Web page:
API series - Tigris Data: Developers love APIs & data, but do they love data APIs?
This is a guest post for the Computer Weekly Developer Network’s API series written in full by Ovais Tariq in role as CEO of Tigris Data — Tigris is an open source developer data platform for all the data needs of an application without any of the infrastructure management.
Tariq writes as follows…
For developers, APIs can help them build applications quickly and effectively.
If you need to implement a payment service, you could implement payment infrastructure and processes and have to implement security… or, you could integrate Stripe through a single API.
If you want to add more communications channels, you could implement your own email or SMS gateway to manage messages… or, you could use Twilio with an API.
Developers like this approach because it means they can concentrate on what they love doing – solving problems and writing code to meet business goals – and hand over other services to other companies and their developer teams. This fits in with the modern application development method for using microservices and connecting components using APIs.
The data created by applications should be handled the same way. Rather than running your own infrastructure, use a service instead.
Design patterns affect app data
So then, rather than building and running databases for each microservices component, why not use a Database-as-a-Service (DBaaS) or API instead?
Hang on for a moment though, it is not as simple as it sounds.
Developers today like working with microservices to build their applications. While this makes it easier to plug together application components using APIs, each component will have its own database component running alongside, such as a database or a search system. Each of those instances will need tending, management and improvement over time, which eats into developer time.
Replacing database infrastructure with DBaaS takes on some of the heavy lifting, but it will still mean some infrastructure management.
Similarly, you may think about using different databases within your application for specific use cases, each of which would need its own instance and API too. Using a data service API removes some of that management component, as developers can use that API to interact with data as they want.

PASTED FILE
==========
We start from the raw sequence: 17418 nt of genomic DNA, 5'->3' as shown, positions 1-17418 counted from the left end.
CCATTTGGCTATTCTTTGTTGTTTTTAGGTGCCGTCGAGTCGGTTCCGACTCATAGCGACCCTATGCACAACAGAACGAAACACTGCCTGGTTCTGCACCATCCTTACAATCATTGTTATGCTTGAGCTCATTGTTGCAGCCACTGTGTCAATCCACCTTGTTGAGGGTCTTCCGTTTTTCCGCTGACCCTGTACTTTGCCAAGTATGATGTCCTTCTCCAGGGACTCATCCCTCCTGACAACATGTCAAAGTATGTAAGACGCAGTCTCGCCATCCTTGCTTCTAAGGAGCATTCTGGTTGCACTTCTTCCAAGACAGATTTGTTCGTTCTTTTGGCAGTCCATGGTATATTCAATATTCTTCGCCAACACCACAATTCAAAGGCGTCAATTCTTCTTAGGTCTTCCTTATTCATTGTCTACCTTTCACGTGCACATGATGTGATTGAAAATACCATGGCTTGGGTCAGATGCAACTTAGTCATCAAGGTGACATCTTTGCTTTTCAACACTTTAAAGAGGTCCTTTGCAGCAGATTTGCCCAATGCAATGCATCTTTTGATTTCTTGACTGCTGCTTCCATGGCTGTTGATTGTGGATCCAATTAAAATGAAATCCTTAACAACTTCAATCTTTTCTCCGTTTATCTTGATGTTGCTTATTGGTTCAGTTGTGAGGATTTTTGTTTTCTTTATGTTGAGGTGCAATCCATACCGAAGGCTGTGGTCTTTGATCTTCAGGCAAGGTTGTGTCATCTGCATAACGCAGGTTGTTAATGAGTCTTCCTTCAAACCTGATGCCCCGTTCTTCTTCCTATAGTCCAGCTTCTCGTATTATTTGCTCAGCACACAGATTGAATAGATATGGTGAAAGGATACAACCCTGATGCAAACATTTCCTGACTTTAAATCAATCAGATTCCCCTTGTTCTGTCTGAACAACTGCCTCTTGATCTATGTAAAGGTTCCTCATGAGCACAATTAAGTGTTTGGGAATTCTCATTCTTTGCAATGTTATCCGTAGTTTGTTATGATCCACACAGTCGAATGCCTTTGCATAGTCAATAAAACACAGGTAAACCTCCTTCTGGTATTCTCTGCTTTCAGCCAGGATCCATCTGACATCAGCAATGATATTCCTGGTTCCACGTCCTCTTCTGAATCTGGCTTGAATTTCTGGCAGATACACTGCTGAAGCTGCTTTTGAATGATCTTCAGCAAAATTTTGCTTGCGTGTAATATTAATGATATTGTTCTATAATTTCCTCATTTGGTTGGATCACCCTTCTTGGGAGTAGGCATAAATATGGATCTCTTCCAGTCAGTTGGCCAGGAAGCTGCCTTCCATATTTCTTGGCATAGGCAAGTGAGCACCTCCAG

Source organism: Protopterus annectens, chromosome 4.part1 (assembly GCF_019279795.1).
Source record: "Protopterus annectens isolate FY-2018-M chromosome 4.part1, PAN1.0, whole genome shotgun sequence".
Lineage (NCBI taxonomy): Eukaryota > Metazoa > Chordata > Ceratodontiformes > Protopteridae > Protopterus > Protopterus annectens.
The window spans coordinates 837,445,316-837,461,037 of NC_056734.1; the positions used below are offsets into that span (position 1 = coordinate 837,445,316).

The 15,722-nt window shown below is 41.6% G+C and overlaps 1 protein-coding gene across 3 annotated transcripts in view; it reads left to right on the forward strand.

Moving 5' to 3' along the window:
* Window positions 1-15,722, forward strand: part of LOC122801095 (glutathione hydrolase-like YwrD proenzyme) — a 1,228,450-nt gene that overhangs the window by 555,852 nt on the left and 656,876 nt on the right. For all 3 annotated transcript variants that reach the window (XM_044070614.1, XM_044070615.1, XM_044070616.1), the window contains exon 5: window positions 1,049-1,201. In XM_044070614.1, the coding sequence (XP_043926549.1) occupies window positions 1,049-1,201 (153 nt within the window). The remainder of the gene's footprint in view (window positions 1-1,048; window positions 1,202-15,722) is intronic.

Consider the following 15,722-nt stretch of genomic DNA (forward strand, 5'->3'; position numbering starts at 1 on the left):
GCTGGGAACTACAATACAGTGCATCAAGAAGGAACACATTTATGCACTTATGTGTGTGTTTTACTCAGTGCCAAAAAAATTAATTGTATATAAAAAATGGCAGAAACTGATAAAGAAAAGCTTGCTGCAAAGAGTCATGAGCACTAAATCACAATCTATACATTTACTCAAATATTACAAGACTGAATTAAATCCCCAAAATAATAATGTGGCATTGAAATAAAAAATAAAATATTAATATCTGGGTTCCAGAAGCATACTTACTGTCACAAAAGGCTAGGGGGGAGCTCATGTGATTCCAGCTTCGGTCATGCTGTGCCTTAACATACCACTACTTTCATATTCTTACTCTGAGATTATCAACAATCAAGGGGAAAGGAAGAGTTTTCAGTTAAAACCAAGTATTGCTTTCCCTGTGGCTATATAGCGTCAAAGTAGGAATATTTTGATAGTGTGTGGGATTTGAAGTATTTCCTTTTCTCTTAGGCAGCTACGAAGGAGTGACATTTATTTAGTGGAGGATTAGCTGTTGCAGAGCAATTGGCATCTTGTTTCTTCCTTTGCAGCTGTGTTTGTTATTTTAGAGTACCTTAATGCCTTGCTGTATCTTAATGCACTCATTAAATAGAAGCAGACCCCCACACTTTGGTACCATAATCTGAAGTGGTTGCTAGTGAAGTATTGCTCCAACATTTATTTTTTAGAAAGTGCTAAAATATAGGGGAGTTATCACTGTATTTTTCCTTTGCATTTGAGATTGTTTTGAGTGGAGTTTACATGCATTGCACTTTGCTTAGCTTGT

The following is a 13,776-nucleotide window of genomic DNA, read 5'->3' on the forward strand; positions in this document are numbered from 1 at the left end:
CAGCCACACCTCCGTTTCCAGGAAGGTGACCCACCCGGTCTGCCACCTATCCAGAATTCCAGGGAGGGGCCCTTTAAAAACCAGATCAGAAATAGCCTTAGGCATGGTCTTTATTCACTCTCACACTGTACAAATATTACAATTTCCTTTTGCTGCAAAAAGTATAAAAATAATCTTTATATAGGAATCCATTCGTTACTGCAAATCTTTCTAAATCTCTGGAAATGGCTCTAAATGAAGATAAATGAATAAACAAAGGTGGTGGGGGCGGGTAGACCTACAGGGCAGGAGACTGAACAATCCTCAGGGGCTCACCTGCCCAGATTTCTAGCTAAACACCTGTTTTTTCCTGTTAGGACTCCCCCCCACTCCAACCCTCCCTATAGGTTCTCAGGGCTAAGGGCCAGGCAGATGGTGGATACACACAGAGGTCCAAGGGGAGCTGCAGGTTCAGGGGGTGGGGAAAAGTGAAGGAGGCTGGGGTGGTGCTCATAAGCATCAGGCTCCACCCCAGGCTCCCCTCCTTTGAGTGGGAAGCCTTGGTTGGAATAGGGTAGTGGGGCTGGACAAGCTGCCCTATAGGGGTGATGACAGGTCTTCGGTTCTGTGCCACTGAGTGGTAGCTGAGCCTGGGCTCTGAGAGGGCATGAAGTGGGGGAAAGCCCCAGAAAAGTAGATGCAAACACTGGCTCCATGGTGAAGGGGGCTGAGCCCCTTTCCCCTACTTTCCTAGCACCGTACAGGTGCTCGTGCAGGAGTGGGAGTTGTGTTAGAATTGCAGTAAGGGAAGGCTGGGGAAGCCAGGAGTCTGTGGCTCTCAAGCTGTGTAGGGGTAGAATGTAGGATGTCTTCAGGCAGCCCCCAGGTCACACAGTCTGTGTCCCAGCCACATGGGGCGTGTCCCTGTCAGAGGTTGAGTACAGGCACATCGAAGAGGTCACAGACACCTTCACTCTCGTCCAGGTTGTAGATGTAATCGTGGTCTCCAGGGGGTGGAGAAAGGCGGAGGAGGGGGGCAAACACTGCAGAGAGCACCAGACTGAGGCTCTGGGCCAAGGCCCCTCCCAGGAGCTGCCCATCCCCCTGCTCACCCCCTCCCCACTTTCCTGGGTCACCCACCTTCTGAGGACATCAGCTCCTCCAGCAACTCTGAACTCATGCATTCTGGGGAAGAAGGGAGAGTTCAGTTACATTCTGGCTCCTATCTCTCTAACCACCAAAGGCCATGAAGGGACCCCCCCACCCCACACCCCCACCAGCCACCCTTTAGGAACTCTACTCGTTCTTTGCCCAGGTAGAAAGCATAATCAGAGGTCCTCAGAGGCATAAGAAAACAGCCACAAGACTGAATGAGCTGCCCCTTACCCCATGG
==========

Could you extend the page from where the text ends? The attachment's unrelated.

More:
However, there is more to this in reality.
Consolidating APIs & data
Just looking at ‘data’ as a concept is not specific enough. In your application, you may want to offer search capabilities, or plug in other data services like event streaming. Each of these can have its own API.
If you add more APIs to cover more use cases, you still end up with a management headache to contend with.
Rather than having to manage databases, now you end up having to learn multiple APIs and how to integrate them while still having to deal with other overheads, such as query tuning and optimizations. Abstracting the database access through an API alone isn’t a solution.
What we need instead is a consolidated and cohesive approach.
API-led approach around data infrastructure
Just like with Stripe and Twilio, consolidating services down to a single API offers more benefits for developers compared to running multiple APIs at the same time. This greatly reduces the management overhead that developers should be concerned with.
It also puts the emphasis on how developers can build applications that work with data, rather than working at data.
Moving to an API-led approach around data infrastructure will help your team to be more productive and prevent the visible sprawl and management overhead that comes up alongside applications built with a modern microservices architecture.
However, you should keep that single API mantra in mind – it should keep your mind focused and free up time, rather than shift the burden.